I recall being urged, when I was in school, to read the lives of other artists, as a bolstering kind of guidance, I guess.  The specifics behind the urging weren't generally forthcoming.  No more than the clarification that, when I was reading about those other artists, it was understood that I would be reading about famous and successful artists.  With the possible exception of van Gogh and Modigliani, whose stark personal tragedies seem somehow to be treated as exceptions proving the rule.  Which rule seemed to be that good hard work and discipline was all that was needed, in order to stand up there next to Rembrandt or Donatello or Henry Moore and Joan Miro.

And those successful artist biographies would, indeed, have been helpful and instructive, if instead of aesthetic issues and theories, they had covered the patronage, the sales, the gallery representations, the family fortunes that made earning a living beside the point.  As Oscar Wilde is credited with saying, 'When bankers get together, they talk about art.  When artists get together, they talk about money.'  It's the great aerosol support that is both omnipresent, and ignored.  And I, more than many, have been blessed with a supportive partner for most of my creative life -- and it still hasn't been quite... enough...

So now, it seems, it would be far more helpful to have, at hand, a stack of biographies of well-meaning, well-trained, talented and disciplined artists, whose luck simply didn't lead them to the prominence that they might have hoped to achieve.  Because I'd like to know --  at what point, exactly, does one give in?  Is it an all-or-nothing proposition, or can one safely go on dragging out the inevitable defeat, as long as one can afford to make payment on a studio to which one can no longer climb, one's knees being what they are, after all?  I've been around a few folks who were well aware that their earthly days were numbered, and in terms of years, they weren't in double digits any more, and these people were quite frank and open about giving their possessions away.  Not needed anymore.

But these folks were mostly giving away books and furniture and pieces of costume jewelry.  I have, stuck in my esophagus, a great stubborn hook of hope, I guess, that pulls at me when I offload a pile of screening, or some shelves, or... well, pretty much any art-related materiel.  In some real ways, I hate this hoping, as I've said before -- it makes me feel pathetic and ridiculous, like a seventy-year-old showing up with tap shoes, to audition for a place in a chorus line.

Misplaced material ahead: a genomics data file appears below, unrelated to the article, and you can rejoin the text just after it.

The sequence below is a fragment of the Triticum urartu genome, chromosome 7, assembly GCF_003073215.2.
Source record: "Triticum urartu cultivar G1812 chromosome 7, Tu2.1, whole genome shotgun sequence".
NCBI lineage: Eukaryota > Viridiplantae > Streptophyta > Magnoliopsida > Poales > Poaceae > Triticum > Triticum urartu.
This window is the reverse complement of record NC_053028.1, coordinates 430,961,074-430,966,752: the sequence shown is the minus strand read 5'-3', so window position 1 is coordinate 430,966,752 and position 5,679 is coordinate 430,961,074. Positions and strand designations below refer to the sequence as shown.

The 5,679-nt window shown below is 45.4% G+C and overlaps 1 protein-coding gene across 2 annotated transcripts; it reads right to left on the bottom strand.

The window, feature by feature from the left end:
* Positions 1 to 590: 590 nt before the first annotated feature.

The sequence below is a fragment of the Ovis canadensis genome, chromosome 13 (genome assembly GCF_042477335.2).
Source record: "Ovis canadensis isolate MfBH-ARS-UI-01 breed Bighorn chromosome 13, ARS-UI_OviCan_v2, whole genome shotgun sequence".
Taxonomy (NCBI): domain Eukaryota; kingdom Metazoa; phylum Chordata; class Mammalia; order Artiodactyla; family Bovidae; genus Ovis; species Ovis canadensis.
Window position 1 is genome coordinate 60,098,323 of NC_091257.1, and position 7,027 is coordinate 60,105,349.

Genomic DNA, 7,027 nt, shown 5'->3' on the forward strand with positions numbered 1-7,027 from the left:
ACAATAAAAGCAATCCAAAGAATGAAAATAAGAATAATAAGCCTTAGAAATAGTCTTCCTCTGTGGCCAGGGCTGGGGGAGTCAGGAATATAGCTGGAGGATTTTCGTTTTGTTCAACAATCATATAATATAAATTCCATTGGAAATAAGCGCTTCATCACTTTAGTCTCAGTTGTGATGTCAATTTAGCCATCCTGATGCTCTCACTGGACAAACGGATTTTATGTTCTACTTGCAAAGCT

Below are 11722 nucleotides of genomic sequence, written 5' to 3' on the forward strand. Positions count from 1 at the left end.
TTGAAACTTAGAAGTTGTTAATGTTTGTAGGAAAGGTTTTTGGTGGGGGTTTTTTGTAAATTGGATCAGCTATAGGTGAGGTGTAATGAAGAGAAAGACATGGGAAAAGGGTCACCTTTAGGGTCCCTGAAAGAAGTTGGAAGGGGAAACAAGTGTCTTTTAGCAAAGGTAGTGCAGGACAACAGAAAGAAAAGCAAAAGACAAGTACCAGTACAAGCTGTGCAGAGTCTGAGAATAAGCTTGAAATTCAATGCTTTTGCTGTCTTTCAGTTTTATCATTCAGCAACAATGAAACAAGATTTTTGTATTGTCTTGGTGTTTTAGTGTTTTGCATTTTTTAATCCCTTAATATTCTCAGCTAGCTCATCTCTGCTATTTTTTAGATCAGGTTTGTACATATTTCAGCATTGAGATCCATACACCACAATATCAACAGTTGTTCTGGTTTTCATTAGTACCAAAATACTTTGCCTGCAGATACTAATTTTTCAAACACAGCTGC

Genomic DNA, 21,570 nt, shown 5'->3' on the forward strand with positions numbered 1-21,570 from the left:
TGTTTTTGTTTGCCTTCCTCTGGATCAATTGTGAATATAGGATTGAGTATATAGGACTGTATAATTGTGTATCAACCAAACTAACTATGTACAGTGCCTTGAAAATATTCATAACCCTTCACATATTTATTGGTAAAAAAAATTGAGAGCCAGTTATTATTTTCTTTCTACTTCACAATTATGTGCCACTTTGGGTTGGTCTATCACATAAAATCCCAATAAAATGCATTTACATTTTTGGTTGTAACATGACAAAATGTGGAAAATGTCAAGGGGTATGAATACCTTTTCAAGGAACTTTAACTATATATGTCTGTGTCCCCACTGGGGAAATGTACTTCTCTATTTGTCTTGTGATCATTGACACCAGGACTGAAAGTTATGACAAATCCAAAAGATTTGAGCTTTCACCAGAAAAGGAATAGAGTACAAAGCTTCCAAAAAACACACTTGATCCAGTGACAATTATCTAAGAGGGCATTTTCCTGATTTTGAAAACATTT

And what do I do about all the glass that I've made?  I was so pleased, when we were finally unpacking here in South Orange, to look back at incontrovertible evidence of how hard and how much I'd worked, while I had an ongoing and active access to hot glass facilities.  Now...  What on earth will I do with these mounds of blistered, non-functional stuff?  These will really be painful to discard -- like taking a dull potato peeler to my skin, I would imagine.  Where do I leave it?  In a heap under a highway overpass in Newark?  Giving 'The Last Time I Saw Newark' an even more gruesome connotation.

I could well be working right now (after I've cleaned up the little pathway I've left for myself in the basement, so I'll be able to get from one place to another without falling over, but still...).  I have plenty of materials, and sufficient time, and enough strength and energy at present.  But I don't have the heart for it.  The act of artmaking, for the first time that I can recall, seems foolish, and a great waste of time.  I'm reminded of a bakery shop I know of, on Greenwich St. in NYC, close to Christopher St. -- its windows always filled every day with trays of luscious fresh-baked goodies, all manner of colorful fillings and creamy toppings -- and I'm sure that, every day, much if not all of this supremely desirable foodstuff is simply given away, or tossed into the garbage.  I am reluctant to admit how angry it makes me, to think that, having given my best, I will have succeeded only in creating a more puzzling load of trash for the trash collectors to deal with, on some Tuesday or Friday in the foreseeable future.        

Where do all the failed artists go?  The broken ballerinas?  The orchestral musicians for whom there will never be any chair with their name on it?  Why is it that, today, I seem so certain that, in their stories, maybe more than in the wild tales of household-name successes, lie some grim human treasures -- the remains of unsuccessful sea voyages, found centuries later -- that might, even in their sadness, cast a dim but reassuring light on my struggles -- telling me that it wasn't totally wrong or bad or stupid to hope; nor was it wrong or bad or stupid -- nor easy, nor pleasant -- to reach the end of hoping.  

PS -- please be assured -- this entry isn't a complaint about insufficient fame.  It would be nice, though, to have achieved what the slightly above-average insurance adjustor, or master plumber, aspires to -- say, a nice middle-class existence, with dental. 

©   2012               Walter Zimmerman